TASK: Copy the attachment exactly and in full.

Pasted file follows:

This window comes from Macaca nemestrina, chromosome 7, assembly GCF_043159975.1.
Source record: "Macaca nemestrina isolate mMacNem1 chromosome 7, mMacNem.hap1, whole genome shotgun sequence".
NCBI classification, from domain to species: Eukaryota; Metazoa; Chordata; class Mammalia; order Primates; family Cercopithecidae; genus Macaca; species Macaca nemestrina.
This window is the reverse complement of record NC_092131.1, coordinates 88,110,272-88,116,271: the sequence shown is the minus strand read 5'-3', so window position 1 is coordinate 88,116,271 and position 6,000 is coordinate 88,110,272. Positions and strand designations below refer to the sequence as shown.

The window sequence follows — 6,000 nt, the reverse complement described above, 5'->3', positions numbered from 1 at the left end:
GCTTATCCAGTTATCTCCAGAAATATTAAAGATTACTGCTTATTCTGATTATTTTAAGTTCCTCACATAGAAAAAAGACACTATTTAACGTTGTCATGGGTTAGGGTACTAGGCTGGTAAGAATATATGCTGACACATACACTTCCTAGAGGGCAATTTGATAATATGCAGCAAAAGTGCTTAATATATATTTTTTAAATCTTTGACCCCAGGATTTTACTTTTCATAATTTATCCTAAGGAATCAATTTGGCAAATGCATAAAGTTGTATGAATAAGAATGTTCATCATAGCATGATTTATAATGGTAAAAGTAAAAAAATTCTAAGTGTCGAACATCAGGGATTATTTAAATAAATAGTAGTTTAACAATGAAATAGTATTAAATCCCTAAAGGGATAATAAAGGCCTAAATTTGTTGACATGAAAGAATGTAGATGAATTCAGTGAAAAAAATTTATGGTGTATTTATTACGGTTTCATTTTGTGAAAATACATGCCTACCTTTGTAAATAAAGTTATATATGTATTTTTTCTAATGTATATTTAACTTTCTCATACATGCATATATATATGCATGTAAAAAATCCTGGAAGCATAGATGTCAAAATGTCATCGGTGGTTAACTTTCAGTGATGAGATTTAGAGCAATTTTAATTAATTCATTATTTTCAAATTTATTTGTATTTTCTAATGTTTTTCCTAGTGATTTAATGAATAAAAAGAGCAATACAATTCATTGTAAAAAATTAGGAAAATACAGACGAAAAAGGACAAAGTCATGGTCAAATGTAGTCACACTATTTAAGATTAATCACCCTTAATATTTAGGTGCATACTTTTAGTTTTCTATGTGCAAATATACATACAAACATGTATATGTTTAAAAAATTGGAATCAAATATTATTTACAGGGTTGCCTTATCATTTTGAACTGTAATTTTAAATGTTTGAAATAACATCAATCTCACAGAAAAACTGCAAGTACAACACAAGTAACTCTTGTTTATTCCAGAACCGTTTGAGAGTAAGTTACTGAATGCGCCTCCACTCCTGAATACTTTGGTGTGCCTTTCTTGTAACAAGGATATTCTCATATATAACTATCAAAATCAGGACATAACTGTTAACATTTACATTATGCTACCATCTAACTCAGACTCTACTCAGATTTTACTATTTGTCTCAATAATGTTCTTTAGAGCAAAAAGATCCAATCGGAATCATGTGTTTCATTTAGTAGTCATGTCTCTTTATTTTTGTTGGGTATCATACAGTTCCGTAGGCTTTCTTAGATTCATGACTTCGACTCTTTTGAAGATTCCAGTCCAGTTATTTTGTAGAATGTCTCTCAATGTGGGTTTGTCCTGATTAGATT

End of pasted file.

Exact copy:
This window comes from Macaca nemestrina, chromosome 7, assembly GCF_043159975.1.
Source record: "Macaca nemestrina isolate mMacNem1 chromosome 7, mMacNem.hap1, whole genome shotgun sequence".
NCBI classification, from domain to species: Eukaryota; Metazoa; Chordata; class Mammalia; order Primates; family Cercopithecidae; genus Macaca; species Macaca nemestrina.
This window is the reverse complement of record NC_092131.1, coordinates 88,110,272-88,116,271: the sequence shown is the minus strand read 5'-3', so window position 1 is coordinate 88,116,271 and position 6,000 is coordinate 88,110,272. Positions and strand designations below refer to the sequence as shown.

The window sequence follows — 6,000 nt, the reverse complement described above, 5'->3', positions numbered from 1 at the left end:
GCTTATCCAGTTATCTCCAGAAATATTAAAGATTACTGCTTATTCTGATTATTTTAAGTTCCTCACATAGAAAAAAGACACTATTTAACGTTGTCATGGGTTAGGGTACTAGGCTGGTAAGAATATATGCTGACACATACACTTCCTAGAGGGCAATTTGATAATATGCAGCAAAAGTGCTTAATATATATTTTTTAAATCTTTGACCCCAGGATTTTACTTTTCATAATTTATCCTAAGGAATCAATTTGGCAAATGCATAAAGTTGTATGAATAAGAATGTTCATCATAGCATGATTTATAATGGTAAAAGTAAAAAAATTCTAAGTGTCGAACATCAGGGATTATTTAAATAAATAGTAGTTTAACAATGAAATAGTATTAAATCCCTAAAGGGATAATAAAGGCCTAAATTTGTTGACATGAAAGAATGTAGATGAATTCAGTGAAAAAAATTTATGGTGTATTTATTACGGTTTCATTTTGTGAAAATACATGCCTACCTTTGTAAATAAAGTTATATATGTATTTTTTCTAATGTATATTTAACTTTCTCATACATGCATATATATATGCATGTAAAAAATCCTGGAAGCATAGATGTCAAAATGTCATCGGTGGTTAACTTTCAGTGATGAGATTTAGAGCAATTTTAATTAATTCATTATTTTCAAATTTATTTGTATTTTCTAATGTTTTTCCTAGTGATTTAATGAATAAAAAGAGCAATACAATTCATTGTAAAAAATTAGGAAAATACAGACGAAAAAGGACAAAGTCATGGTCAAATGTAGTCACACTATTTAAGATTAATCACCCTTAATATTTAGGTGCATACTTTTAGTTTTCTATGTGCAAATATACATACAAACATGTATATGTTTAAAAAATTGGAATCAAATATTATTTACAGGGTTGCCTTATCATTTTGAACTGTAATTTTAAATGTTTGAAATAACATCAATCTCACAGAAAAACTGCAAGTACAACACAAGTAACTCTTGTTTATTCCAGAACCGTTTGAGAGTAAGTTACTGAATGCGCCTCCACTCCTGAATACTTTGGTGTGCCTTTCTTGTAACAAGGATATTCTCATATATAACTATCAAAATCAGGACATAACTGTTAACATTTACATTATGCTACCATCTAACTCAGACTCTACTCAGATTTTACTATTTGTCTCAATAATGTTCTTTAGAGCAAAAAGATCCAATCGGAATCATGTGTTTCATTTAGTAGTCATGTCTCTTTATTTTTGTTGGGTATCATACAGTTCCGTAGGCTTTCTTAGATTCATGACTTCGACTCTTTTGAAGATTCCAGTCCAGTTATTTTGTAGAATGTCTCTCAATGTGGGTTTGTCCTGATTAGATT